Industry Super Australia hit out at the tax office yesterday, backing a Senate committee’s calls for the ATO to address its reactive and “problematic” approach to unpaid super.
The ATO has since released a statement outlining its work in reining in non-compliance, in particular pointing to the hundreds of millions of recovered funds for Australian workers.
“In 2015-16 we undertook around 21,000 cases that addressed SG non-compliance, raising $670 million in SG, including penalties, from a range of reviews and audits,” said Deputy Commissioner James O’Halloran.
“Since 2010-11, we have transferred almost $2 billion in SG entitlements to employee’s super funds as a result of ATO action,” she said.
Addressing suggestions that the ATO’s approach to non-compliance is reactive, Mr O’Halloran said the ATO undertakes a range of compliance activities to detect issues before they arise.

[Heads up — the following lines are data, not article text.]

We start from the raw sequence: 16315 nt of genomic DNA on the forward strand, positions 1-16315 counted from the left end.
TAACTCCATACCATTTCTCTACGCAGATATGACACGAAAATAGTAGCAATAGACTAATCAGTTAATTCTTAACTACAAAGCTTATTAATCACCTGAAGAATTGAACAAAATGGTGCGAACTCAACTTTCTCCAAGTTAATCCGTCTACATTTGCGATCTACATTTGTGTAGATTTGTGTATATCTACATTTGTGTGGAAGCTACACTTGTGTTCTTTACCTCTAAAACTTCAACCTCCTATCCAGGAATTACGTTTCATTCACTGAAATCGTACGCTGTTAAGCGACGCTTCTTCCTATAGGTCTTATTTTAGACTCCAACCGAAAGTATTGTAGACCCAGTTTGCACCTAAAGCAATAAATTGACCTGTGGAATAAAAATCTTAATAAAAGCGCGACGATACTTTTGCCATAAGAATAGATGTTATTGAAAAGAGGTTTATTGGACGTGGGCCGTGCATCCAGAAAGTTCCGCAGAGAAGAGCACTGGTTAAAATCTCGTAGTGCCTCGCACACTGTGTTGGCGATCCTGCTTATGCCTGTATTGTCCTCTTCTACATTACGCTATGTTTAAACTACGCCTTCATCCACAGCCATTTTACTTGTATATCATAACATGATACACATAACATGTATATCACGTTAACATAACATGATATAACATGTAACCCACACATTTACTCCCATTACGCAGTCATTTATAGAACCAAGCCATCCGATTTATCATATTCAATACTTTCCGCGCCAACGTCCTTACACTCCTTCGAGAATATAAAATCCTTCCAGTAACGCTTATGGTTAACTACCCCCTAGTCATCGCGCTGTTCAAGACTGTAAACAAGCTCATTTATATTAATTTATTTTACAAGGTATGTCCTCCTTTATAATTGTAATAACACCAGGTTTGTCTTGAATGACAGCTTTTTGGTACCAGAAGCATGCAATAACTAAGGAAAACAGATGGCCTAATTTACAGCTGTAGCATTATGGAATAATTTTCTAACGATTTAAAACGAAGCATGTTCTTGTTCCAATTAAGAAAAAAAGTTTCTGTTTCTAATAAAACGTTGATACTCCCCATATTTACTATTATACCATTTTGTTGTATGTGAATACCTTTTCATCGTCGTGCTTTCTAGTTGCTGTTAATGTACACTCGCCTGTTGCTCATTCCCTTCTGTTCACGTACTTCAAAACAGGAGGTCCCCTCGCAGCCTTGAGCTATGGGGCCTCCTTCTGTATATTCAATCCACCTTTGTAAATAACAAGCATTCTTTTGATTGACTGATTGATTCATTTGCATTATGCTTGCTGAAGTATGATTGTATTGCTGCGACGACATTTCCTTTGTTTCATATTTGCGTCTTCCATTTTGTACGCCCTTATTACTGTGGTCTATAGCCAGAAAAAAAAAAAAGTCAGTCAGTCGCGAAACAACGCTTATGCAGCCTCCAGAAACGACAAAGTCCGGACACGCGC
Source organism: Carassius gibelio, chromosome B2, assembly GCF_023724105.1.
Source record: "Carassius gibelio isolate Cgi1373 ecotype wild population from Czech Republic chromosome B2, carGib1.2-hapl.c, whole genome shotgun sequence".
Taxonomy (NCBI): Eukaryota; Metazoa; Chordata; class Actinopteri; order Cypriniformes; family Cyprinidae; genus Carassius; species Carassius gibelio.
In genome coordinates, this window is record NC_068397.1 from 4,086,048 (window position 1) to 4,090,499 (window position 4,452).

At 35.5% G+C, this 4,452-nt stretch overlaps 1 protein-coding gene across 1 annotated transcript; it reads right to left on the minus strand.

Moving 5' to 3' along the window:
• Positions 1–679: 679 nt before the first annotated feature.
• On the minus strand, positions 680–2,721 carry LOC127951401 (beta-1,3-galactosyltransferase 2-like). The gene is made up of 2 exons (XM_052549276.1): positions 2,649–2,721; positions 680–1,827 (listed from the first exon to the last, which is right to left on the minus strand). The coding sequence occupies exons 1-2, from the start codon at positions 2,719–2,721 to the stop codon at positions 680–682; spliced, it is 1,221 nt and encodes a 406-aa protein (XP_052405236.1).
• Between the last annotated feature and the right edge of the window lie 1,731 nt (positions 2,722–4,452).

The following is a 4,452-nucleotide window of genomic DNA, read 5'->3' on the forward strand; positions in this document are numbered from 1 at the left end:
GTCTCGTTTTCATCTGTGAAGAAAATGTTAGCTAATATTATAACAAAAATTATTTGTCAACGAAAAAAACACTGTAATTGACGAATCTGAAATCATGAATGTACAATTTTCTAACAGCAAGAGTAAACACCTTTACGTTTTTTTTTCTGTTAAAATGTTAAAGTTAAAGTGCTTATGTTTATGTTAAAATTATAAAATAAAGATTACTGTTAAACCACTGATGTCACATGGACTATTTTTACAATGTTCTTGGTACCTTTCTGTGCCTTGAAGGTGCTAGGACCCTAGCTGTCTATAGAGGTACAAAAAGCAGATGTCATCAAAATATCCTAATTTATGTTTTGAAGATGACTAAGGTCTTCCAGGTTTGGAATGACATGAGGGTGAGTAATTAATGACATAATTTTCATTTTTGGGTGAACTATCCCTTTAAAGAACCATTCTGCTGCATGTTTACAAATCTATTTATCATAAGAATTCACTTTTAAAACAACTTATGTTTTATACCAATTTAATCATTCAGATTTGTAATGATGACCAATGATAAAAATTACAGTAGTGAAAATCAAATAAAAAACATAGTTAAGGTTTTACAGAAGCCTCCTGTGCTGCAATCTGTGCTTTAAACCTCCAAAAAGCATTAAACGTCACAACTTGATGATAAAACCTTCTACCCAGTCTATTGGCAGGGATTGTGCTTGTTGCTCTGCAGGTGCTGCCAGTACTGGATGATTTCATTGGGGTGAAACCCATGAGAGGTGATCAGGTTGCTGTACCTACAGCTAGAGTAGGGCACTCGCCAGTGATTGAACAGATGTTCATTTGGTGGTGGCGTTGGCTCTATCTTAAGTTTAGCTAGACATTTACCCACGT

“This includes analysing our data to detect patterns in non-payment, identifying high-risk industries, and taking firm action with employers who do not cooperate with requests to ensure employee entitlements are paid on time,” Mr O’Halloran said.
“Third-party referrals from intermediaries such as super funds, employee associations, other government agencies and tax professionals are additional sources of information for compliance action.”